I was immediately thrilled to improve upon my 2014 results - cracking the top 10 in a National Championship is always a challenge.  However, the more I let the result sink in, the more disappointed I was in the result - knowing that I didn't give 100%, knowing that I mentally shut down and ran tactically, knowing that my mental strength still needs some improvement. 

(Enjoying a bit of alone time in no-mans-land)

However, the blessing and curses of a 2-day event is that (negatively) you have to immediately get over any disappointment and focus on the next day but (positively) you immediately have the opportunity to right any wrong.  I had to regroup, refocus, and try again the next day.  It can be a challenging task to turn around and race the next day, especially when I was in the middle of the country and didn't have Brian around to chat with. 

Sunday morning, and I was once again lining up to race a National Championship event.  It wasn't until we had started, and I was looking around my competitors, that I saw that none of the other women in the top 5 had raced the previous day - I had expected that most folks who would race the half marathon would also be on slightly fatigued legs...but I was apparently incorrect with that assumption.  Luckily, one of my training buddies, Erik, also jumped into the half so we ran the first several kms together, gabbing like it was a training run. 

(Start of the inaugural National Championship Half Marathon race)

About 6km in, he asked me if there were any females ahead, and I answered that there was only 1 female ahead of me...but that I was more nervous about the female that was only 15 seconds behind me.  He offered to put in a surge with me, to try to drop her, but I knew I could only do so I wanted to wait and see where she was in another 10km.  He did take the lead and we unintentionally picked it up for a few km of fun rolling single track.  Funny how no matter how tired I might be, I will always open up my stride when I'm having fun and enjoying a trail!  By the end of my first lap, Erik was about 30 seconds ahead and I was, again, running alone...but without the next female in sight behind me I was content to keep cruising.  The first female was long gone ahead of me, so I focused on maintaining 2nd place.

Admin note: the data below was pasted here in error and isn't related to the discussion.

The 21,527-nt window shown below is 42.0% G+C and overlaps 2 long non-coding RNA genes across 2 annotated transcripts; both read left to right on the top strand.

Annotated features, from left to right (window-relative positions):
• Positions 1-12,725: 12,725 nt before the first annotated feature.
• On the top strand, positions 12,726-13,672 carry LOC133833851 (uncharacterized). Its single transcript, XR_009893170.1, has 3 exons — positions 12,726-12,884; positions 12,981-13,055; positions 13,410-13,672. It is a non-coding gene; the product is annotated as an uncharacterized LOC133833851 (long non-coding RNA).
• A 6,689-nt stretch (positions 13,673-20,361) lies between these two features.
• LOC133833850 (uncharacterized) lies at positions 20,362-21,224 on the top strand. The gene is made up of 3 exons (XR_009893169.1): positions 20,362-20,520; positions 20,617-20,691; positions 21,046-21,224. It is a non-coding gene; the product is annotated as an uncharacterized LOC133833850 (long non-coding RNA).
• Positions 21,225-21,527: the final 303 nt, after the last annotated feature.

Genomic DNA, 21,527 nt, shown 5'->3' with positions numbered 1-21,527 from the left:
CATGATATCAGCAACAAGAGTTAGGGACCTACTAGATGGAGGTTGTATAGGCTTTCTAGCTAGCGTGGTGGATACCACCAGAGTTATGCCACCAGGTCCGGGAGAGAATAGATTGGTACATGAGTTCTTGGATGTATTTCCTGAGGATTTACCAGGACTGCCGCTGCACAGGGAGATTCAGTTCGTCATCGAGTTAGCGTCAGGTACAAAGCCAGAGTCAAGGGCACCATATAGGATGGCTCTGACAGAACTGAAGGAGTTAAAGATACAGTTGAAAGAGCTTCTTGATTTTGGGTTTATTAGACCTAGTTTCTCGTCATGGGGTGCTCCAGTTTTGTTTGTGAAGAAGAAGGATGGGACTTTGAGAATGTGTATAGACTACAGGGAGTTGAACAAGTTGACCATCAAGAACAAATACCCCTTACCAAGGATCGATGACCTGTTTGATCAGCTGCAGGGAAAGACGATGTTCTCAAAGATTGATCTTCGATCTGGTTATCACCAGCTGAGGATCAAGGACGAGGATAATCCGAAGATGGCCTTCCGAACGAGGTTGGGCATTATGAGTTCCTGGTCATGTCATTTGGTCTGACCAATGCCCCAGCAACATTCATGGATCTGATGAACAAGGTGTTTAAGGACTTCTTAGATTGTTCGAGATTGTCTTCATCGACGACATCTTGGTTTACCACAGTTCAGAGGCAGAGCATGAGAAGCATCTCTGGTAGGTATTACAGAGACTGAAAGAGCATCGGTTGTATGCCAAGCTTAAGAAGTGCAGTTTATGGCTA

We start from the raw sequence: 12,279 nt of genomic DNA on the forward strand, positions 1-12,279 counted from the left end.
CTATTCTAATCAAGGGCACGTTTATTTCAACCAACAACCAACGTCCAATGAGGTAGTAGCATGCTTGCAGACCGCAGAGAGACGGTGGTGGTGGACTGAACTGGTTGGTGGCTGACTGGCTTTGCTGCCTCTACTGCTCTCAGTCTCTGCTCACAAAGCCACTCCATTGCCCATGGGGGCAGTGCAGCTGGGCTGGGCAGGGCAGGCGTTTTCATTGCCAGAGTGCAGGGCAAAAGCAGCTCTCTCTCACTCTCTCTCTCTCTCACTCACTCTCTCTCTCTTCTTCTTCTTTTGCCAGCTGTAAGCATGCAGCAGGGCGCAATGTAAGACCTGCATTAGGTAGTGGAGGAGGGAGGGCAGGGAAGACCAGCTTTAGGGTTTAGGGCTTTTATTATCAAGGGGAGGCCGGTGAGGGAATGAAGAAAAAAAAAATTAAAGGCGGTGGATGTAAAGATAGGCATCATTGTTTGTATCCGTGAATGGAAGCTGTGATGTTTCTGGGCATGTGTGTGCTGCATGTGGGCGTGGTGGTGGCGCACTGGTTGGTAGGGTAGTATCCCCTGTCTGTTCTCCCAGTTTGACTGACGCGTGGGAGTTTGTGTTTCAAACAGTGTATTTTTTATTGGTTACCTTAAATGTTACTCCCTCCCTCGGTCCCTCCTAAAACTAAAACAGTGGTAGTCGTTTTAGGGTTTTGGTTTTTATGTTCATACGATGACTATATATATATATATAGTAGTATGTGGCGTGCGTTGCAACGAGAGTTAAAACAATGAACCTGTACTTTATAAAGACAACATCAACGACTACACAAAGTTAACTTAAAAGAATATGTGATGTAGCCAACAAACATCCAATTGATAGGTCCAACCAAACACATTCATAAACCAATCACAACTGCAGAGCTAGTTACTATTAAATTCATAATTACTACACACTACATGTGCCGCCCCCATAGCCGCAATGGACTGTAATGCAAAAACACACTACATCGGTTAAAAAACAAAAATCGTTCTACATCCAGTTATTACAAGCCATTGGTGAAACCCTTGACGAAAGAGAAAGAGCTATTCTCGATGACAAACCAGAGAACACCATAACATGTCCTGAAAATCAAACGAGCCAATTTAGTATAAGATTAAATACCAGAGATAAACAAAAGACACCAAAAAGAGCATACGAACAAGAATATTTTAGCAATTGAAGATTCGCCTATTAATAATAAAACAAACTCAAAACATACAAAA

The second lap was pure joy on snowshoes.  I took in the moment, enjoyed the trails we were running, and had fun with the solitude that snowshoeing often brings.  The 3rd place female was within striking distance, so I cheered her on when the trail allowed, but was sure to keep the pressure on to maintain my gap.  I passed a few guys as they faded, but in general was running on my own.  The feeling I got for this lap, however, is exactly why I love snowshoeing - it was completely zen.

(Once again, running on my own through the trees)

I crossed the finish line in 1:59:04, good enough for the silver medal on the day.  I was proud of that accomplishment - my best ever individual National Championship results have been bronzes (at Collegiate Skiing Nationals and the US 50 Mile Trail Champs).  This felt like a break through - I might not have taken the top step...yet...but I took one step higher and proved that I can be among the best in the country.

(Celebrating with my training buddy Erik, who earned a Silver in his age group)

In general, while I'm not 100% satisfied with my results, I am pleased to have gotten some redemption on my 2014 Snowshoe National results.  I am also excited that I got to participate in (and show support of) the snowshoe half marathon at the championships, which I think is a great addition and will (hopefully) attract more of the endurance runners to the event.

1 comment:

  1. Awesome, Amy! The youngster you would be proud of that silver too. And that second lap sounds a lot like what it's all REALLY about in the long run.